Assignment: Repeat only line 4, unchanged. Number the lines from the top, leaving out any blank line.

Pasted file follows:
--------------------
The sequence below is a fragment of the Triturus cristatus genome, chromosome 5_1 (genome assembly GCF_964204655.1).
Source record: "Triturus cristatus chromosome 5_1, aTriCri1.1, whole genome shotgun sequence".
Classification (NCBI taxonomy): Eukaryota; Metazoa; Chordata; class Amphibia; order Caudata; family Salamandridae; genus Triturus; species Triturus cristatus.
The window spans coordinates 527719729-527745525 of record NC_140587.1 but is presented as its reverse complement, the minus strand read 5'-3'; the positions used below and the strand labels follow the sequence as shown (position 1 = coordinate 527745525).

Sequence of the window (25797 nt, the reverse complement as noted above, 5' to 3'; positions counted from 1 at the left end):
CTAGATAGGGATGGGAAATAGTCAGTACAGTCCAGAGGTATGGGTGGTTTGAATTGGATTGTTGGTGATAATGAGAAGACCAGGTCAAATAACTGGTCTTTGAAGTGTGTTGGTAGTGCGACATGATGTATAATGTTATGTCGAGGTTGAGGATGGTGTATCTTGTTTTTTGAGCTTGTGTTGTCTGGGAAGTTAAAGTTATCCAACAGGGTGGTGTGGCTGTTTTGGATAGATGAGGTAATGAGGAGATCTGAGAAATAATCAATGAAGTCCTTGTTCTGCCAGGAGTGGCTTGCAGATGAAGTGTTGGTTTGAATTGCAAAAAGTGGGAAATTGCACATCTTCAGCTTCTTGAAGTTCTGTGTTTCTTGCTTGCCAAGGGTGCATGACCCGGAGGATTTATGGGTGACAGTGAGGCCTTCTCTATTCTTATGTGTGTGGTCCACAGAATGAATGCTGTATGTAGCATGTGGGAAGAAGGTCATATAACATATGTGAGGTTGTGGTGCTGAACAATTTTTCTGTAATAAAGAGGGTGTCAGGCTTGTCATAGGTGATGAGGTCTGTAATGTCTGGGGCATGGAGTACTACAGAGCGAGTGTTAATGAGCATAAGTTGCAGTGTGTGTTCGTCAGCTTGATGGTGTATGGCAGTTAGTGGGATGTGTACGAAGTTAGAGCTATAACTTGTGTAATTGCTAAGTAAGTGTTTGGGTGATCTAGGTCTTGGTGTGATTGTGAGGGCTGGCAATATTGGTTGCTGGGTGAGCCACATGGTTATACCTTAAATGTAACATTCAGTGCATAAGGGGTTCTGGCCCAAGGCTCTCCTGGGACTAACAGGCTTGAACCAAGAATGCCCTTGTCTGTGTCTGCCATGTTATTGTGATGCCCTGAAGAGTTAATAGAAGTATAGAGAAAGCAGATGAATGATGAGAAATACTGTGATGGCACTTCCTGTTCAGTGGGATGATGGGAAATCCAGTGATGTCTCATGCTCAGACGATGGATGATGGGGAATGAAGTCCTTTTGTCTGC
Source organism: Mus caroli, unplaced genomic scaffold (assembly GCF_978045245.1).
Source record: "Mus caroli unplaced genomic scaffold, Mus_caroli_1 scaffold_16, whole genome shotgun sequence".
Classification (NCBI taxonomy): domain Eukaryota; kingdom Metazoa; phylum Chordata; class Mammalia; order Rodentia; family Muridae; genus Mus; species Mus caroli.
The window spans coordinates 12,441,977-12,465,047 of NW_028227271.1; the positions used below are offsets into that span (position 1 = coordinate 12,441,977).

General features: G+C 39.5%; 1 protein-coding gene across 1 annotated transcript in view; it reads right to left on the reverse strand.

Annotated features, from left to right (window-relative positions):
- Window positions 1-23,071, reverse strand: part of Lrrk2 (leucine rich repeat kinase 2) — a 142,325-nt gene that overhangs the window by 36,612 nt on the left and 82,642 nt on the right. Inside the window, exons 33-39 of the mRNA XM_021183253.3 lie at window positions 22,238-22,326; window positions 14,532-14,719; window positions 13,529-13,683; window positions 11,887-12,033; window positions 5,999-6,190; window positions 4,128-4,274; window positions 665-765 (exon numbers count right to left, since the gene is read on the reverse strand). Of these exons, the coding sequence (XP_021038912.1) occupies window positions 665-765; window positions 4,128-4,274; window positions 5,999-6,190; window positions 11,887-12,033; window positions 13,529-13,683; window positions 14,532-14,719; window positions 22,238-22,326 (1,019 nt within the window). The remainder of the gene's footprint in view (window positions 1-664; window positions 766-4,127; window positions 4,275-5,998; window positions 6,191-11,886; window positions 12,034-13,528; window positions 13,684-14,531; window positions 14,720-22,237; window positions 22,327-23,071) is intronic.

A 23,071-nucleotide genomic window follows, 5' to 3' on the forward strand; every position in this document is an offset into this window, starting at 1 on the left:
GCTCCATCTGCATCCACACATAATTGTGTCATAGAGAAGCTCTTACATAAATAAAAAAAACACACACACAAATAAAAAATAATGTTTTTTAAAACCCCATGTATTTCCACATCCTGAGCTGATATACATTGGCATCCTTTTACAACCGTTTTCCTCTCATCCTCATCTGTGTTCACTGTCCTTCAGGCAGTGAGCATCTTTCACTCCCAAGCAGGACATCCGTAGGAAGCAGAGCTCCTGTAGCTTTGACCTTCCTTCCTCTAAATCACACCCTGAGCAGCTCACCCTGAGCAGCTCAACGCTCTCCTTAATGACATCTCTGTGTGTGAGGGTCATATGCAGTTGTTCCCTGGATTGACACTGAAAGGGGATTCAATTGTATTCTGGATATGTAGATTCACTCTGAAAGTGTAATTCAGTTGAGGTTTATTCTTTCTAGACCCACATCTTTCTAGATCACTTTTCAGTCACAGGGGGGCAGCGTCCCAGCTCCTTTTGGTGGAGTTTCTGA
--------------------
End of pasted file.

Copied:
The window spans coordinates 527719729-527745525 of record NC_140587.1 but is presented as its reverse complement, the minus strand read 5'-3'; the positions used below and the strand labels follow the sequence as shown (position 1 = coordinate 527745525).